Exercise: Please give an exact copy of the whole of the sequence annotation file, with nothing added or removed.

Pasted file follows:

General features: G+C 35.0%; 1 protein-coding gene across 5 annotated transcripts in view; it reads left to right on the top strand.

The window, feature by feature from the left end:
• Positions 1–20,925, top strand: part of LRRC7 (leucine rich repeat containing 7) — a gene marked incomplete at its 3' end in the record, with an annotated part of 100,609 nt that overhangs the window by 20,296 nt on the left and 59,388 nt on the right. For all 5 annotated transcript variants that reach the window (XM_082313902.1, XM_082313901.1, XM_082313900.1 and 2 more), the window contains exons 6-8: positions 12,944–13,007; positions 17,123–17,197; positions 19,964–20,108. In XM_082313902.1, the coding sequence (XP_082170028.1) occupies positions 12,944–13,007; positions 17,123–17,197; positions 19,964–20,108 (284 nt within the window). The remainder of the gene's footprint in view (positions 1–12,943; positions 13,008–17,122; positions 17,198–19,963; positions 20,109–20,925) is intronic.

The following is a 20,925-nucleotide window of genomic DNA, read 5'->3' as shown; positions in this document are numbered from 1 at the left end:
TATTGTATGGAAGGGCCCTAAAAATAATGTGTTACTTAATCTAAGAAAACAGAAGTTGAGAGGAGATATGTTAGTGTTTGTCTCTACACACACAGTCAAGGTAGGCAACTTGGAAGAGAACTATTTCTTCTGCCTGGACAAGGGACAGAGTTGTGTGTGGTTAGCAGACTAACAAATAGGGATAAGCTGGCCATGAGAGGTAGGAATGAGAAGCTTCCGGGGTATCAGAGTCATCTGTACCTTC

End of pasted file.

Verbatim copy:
General features: G+C 35.0%; 1 protein-coding gene across 5 annotated transcripts in view; it reads left to right on the top strand.

The window, feature by feature from the left end:
• Positions 1–20,925, top strand: part of LRRC7 (leucine rich repeat containing 7) — a gene marked incomplete at its 3' end in the record, with an annotated part of 100,609 nt that overhangs the window by 20,296 nt on the left and 59,388 nt on the right. For all 5 annotated transcript variants that reach the window (XM_082313902.1, XM_082313901.1, XM_082313900.1 and 2 more), the window contains exons 6-8: positions 12,944–13,007; positions 17,123–17,197; positions 19,964–20,108. In XM_082313902.1, the coding sequence (XP_082170028.1) occupies positions 12,944–13,007; positions 17,123–17,197; positions 19,964–20,108 (284 nt within the window). The remainder of the gene's footprint in view (positions 1–12,943; positions 13,008–17,122; positions 17,198–19,963; positions 20,109–20,925) is intronic.

The following is a 20,925-nucleotide window of genomic DNA, read 5'->3' as shown; positions in this document are numbered from 1 at the left end:
TATTGTATGGAAGGGCCCTAAAAATAATGTGTTACTTAATCTAAGAAAACAGAAGTTGAGAGGAGATATGTTAGTGTTTGTCTCTACACACACAGTCAAGGTAGGCAACTTGGAAGAGAACTATTTCTTCTGCCTGGACAAGGGACAGAGTTGTGTGTGGTTAGCAGACTAACAAATAGGGATAAGCTGGCCATGAGAGGTAGGAATGAGAAGCTTCCGGGGTATCAGAGTCATCTGTACCTTC